The benefit of hindsight is guaranteed 20/20 vision. The President sought to build an international coalition to remove Saddam Hussein's Ba'athist regime. Weapons of mass destruction was believed to be the most compelling cause for receiving the support of other countries. Before the war, the international intelligence community was of unanimous opinion: Saddam Hussein had active WMD programs, was seeking to acquire WMD, and he was most definitely not in compliance with the obligation he assumed under the 1991 cease-fire to prove that he not only had no WMD but that he also had no WMD programs and was not seeking in any way to reconstitute his WMD and means of delivery.

Saddam Hussein had 6 months of warning of our invasion. We obviously don't know whether he actually had WMD stockpiles. What we do not know is why there was such a tremendous disconnect between the judgment of all the major intelligence services from countries both for and against the war. Those countries that opposed the war did not dispute the underlying facts, only that war was the answer. I contend that either Saddam Hussein had WMD and hid them in another country during the 6-month warning before the war or he did not have them and was performing an elaborate charade to make everyone think he was not a paper tiger, assuming that demonstrating his full compliance with the 1991 cease-fire would surely invite rebellion or invasion and his reign would end either way.

Despite all the focus on weapons of mass destruction, there were many other reasons for regime change in Iraq. Indeed, Congress had enacted the Iraq Liberation Act in 1998 establishing regime change in Iraq as official U.S. policy. H.J.Res. 114, the Iraq war resolution, cited many causes for war:

Whereas in 1990 in response to Iraq's war of aggression against and illegal occupation of Kuwait, the United States forged a coalition of nations to liberate Kuwait and its people in order to defend the national security of the United States and enforce United Nations Security Council resolutions relating to Iraq;

Whereas after the liberation of Kuwait in 1991, Iraq entered into a United Nations sponsored cease-fire agreement pursuant to which Iraq unequivocally agreed, among other things, to eliminate its nuclear, biological, and chemical weapons programs and the means to deliver and develop them, and to end its support for international terrorism;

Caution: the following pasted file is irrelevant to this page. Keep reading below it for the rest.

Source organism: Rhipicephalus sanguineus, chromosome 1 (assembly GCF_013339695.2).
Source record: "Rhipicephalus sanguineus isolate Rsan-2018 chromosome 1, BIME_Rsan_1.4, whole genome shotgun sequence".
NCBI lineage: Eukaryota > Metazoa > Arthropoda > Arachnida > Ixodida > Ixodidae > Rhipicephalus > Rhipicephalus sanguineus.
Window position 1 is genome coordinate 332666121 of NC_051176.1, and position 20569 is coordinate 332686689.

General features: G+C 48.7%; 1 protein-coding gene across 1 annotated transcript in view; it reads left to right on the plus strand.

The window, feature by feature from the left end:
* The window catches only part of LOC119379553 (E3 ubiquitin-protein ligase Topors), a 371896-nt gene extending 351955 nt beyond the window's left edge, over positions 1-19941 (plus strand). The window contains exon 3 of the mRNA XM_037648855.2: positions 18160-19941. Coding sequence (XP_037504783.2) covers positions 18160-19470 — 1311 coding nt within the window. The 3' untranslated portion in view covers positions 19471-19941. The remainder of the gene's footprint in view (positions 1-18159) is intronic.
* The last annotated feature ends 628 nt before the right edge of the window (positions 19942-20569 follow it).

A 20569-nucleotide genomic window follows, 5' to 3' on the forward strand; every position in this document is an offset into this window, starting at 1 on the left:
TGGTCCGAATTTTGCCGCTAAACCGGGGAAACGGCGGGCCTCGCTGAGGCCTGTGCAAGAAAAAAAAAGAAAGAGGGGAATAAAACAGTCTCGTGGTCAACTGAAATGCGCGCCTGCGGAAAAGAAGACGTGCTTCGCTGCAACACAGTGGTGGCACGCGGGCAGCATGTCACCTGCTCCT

Whereas the efforts of international weapons inspectors, United States intelligence agencies, and Iraqi defectors led to the discovery that Iraq had large stockpiles of chemical weapons and a large scale biological weapons program, and that Iraq had an advanced nuclear weapons development program that was much closer to producing a nuclear weapon than intelligence reporting had previously indicated;

Whereas Iraq, in direct and flagrant violation of the cease-fire, attempted to thwart the efforts of weapons inspectors to identify and destroy Iraq's weapons of mass destruction stockpiles and development capabilities, which finally resulted in the withdrawal of inspectors from Iraq on October 31, 1998;

Whereas in Public Law 105-235 (August 14, 1998), Congress concluded that Iraq's continuing weapons of mass destruction programs threatened vital United States interests and international peace and security, declared Iraq to be in `material and unacceptable breach of its international obligations' and urged the President `to take appropriate action, in accordance with the Constitution and relevant laws of the United States, to bring Iraq into compliance with its international obligations';

Whereas Iraq both poses a continuing threat to the national security of the United States and international peace and security in the Persian Gulf region and remains in material and unacceptable breach of its international obligations by, among other things, continuing to possess and develop a significant chemical and biological weapons capability, actively seeking a nuclear weapons capability, and supporting and harboring terrorist organizations;